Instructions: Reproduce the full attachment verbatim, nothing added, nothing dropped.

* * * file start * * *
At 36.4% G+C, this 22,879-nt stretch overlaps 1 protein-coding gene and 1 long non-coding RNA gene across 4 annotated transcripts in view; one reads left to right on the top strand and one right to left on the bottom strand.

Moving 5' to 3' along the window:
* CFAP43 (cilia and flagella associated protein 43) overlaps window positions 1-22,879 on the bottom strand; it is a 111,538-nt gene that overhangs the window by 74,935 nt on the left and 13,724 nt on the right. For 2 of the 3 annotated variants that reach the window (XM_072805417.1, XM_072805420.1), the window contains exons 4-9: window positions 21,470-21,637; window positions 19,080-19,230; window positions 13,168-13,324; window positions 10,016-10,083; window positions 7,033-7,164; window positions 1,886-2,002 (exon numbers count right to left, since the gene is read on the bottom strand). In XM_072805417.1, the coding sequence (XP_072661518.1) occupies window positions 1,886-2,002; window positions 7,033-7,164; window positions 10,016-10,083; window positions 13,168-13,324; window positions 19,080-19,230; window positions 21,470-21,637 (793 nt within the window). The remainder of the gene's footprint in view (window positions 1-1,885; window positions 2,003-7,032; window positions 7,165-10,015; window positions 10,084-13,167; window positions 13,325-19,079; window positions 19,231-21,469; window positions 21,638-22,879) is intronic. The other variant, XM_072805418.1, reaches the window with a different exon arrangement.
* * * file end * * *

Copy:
At 36.4% G+C, this 22,879-nt stretch overlaps 1 protein-coding gene and 1 long non-coding RNA gene across 4 annotated transcripts in view; one reads left to right on the top strand and one right to left on the bottom strand.

Moving 5' to 3' along the window:
* CFAP43 (cilia and flagella associated protein 43) overlaps window positions 1-22,879 on the bottom strand; it is a 111,538-nt gene that overhangs the window by 74,935 nt on the left and 13,724 nt on the right. For 2 of the 3 annotated variants that reach the window (XM_072805417.1, XM_072805420.1), the window contains exons 4-9: window positions 21,470-21,637; window positions 19,080-19,230; window positions 13,168-13,324; window positions 10,016-10,083; window positions 7,033-7,164; window positions 1,886-2,002 (exon numbers count right to left, since the gene is read on the bottom strand). In XM_072805417.1, the coding sequence (XP_072661518.1) occupies window positions 1,886-2,002; window positions 7,033-7,164; window positions 10,016-10,083; window positions 13,168-13,324; window positions 19,080-19,230; window positions 21,470-21,637 (793 nt within the window). The remainder of the gene's footprint in view (window positions 1-1,885; window positions 2,003-7,032; window positions 7,165-10,015; window positions 10,084-13,167; window positions 13,325-19,079; window positions 19,231-21,469; window positions 21,638-22,879) is intronic. The other variant, XM_072805418.1, reaches the window with a different exon arrangement.